How to dispute credit report errors

How to dispute credit report errors

Many consumers know first hand that credit report errors are common and can be harmful to your credit and daily life. According to a study released in 2013 by the FTC, 5% of consumers have credit report errors. Mistakes on your credit report can prevent you from getting a loan or credit, can prevent you from getting housing, and even prevent you from getting a job.

As a consumer you should check your credit report annually to ensure all information being reported is correct. Yearly credit report monitoring also helps you catch signs of identity theft.
Ordering your credit report annually is easy and Free at AnnualCreditReport.com Here you can get a free copy of your credit report once a year from the three national credit bureaus: TransUnion, Equifax, and Experian.

Most Common Credit Report Errors

  • Outdated Information – credit reporting agencies all use their own databases and are updated at different times. If they have not updated their databases, they may be reporting old information that is no longer relevant, and no longer legally allowed to be reported.
  • Clerical Errors – these types of errors are very common and can impact your credit score. Make sure all of your loan and credit types are listed and labeled correctly.
  • Mistaken or Merged Accounts – account information is often mixed up with another person, generally because of similar names and addresses.
  • Identity Theft – victims of identity theft will find accounts opened in their name that they have never heard of or have seen before. It’s important to check your credit report annually to ensure that all accounts being reported are yours.
  • Incorrect Criminal Background Checks – these can be the most damaging type of mistakes. Criminal background check mistakes are generally due to merged or mixed up information due to similar names and addresses. Outdated information is also very common on background checks.
  • Credit Report Says You Are Deceased – this type of credit report error happens most often when a creditor reports an account as associated with a deceased individual or if your Social Security Number was reported as deceased. When this type of mistake happens on your credit report you won’t be able to get a bank account, renew your driver’s license, get health insurance, find an apartment, or participate in many aspects of daily life.
  • OFAC Alert – this alert on a credit report tells a lender or potential employer that the name matches a name on the U.S. Department of the Treasury’s Specially Designated Nationals (SDN) list. That is the list of suspected terrorists, drug traffickers, money launderers etc. who are prohibited from doing business in the U.S. If your name is mistakenly added to this list, which unfortunately happens, call us right now for help 1-877-735-8600. We have helped others who have incorrectly had this error on their credit report.

Dispute Credit Report Errors

If you find any incorrect information on your credit report, under the FCRA, you have the right to dispute it. The first step in disputing credit report errors is to contact the company that issued the credit report. They may offer an online dispute form. If not or if you want to write a credit report dispute letter.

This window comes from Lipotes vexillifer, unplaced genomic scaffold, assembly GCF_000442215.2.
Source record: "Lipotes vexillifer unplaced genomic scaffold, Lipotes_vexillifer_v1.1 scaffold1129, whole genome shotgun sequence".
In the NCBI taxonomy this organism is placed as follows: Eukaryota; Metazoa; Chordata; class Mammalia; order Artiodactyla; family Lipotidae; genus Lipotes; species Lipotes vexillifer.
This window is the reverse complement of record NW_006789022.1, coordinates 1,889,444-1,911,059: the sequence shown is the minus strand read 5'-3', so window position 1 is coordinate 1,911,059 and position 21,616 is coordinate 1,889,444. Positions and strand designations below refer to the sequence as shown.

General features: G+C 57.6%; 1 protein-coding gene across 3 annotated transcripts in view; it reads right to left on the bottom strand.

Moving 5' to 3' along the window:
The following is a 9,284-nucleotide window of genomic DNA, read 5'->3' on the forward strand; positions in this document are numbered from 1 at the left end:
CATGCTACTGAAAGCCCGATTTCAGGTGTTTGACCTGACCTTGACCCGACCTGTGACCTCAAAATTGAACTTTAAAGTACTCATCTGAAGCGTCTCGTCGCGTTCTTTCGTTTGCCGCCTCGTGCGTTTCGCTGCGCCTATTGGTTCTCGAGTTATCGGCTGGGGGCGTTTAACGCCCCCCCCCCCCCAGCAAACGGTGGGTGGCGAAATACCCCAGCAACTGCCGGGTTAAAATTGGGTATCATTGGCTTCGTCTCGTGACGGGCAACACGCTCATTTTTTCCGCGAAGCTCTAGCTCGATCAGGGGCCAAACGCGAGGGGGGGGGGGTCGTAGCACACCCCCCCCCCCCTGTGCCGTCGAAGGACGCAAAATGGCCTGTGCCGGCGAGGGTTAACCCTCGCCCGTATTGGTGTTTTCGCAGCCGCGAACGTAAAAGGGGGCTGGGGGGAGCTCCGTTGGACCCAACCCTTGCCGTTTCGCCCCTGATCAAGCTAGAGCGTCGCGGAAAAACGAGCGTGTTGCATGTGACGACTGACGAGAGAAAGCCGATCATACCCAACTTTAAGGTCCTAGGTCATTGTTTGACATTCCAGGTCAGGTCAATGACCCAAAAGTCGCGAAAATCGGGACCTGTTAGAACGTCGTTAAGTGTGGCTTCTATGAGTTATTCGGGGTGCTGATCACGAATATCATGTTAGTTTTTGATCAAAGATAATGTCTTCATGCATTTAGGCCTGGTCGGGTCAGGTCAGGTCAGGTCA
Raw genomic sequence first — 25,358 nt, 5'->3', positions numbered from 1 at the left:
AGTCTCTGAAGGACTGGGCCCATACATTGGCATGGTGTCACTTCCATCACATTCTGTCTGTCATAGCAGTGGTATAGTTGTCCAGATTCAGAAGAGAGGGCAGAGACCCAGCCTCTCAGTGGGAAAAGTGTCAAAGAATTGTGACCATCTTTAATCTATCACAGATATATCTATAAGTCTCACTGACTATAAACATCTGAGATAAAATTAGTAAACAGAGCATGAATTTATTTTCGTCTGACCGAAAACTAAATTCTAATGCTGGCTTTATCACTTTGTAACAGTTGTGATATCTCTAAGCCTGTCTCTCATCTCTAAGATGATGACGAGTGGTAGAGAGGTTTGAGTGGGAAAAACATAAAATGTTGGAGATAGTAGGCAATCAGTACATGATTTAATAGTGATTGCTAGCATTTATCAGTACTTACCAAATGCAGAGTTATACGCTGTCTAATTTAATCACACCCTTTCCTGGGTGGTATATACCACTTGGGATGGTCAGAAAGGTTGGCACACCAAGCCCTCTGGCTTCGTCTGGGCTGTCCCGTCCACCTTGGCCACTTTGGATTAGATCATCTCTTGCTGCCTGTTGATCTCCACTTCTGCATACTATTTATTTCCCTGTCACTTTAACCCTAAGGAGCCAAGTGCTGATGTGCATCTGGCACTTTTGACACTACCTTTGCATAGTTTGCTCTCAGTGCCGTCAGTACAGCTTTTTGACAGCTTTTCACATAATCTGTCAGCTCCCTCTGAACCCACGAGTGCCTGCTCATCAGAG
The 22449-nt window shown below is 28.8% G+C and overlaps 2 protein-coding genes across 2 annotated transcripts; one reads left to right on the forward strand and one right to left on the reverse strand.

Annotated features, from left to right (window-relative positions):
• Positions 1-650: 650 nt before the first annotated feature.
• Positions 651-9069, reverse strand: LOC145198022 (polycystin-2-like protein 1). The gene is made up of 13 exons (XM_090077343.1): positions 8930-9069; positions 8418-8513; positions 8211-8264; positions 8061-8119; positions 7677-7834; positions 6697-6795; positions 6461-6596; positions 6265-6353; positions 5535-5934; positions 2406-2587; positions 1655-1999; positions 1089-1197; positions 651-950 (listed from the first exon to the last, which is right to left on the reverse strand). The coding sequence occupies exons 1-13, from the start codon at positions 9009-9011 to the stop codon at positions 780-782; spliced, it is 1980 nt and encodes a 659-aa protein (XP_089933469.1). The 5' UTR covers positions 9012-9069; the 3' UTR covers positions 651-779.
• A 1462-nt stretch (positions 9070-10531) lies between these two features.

Tips for Mailing a Credit Report Dispute
Make sure to include COPIES (do not send originals) of any documents that you may have to prove that what they have reported is an error.
Make a copy of the letter for your records.
Send the letter certified mail so that someone has to sign for your letter and you will have record of when it was received.
Keep records of all contact with the credit reporting agency.
The credit reporting agency will have 30 days to respond to your dispute and correct any errors.

It is important that you develop the habit of being aware of the relevance of your credit report and also develop a habit of regularly checking the same. 'Credit report' in short, can determine your buying power and can influence the decisions for obtaining a loan from a bank, renting or purchasing any real estate. It is even said to be relied on my prospective employers to validate your reliability towards financial obligations. A financial institution can often rely on your credit report to determine whether you qualify for the issuance of the loan and also to determine the deposit amount that you need to pay in order to obtain a loan. For these various requirements, you must regularly check your credit report and credit score and aim to create a strong credit history.

In the UAE, the federal organization of 'Al Etihad Credit Bureau' (AECB) is responsible for collecting all credit data and information and is tasked with the responsibility to provide accurate credit reports to individuals, financial institutions and also companies in the UAE. The AECB was established in 2014 as a PJSC entity wholly owned by the UAE federal government, with its offices in the emirates of Dubai and Abu Dhabi.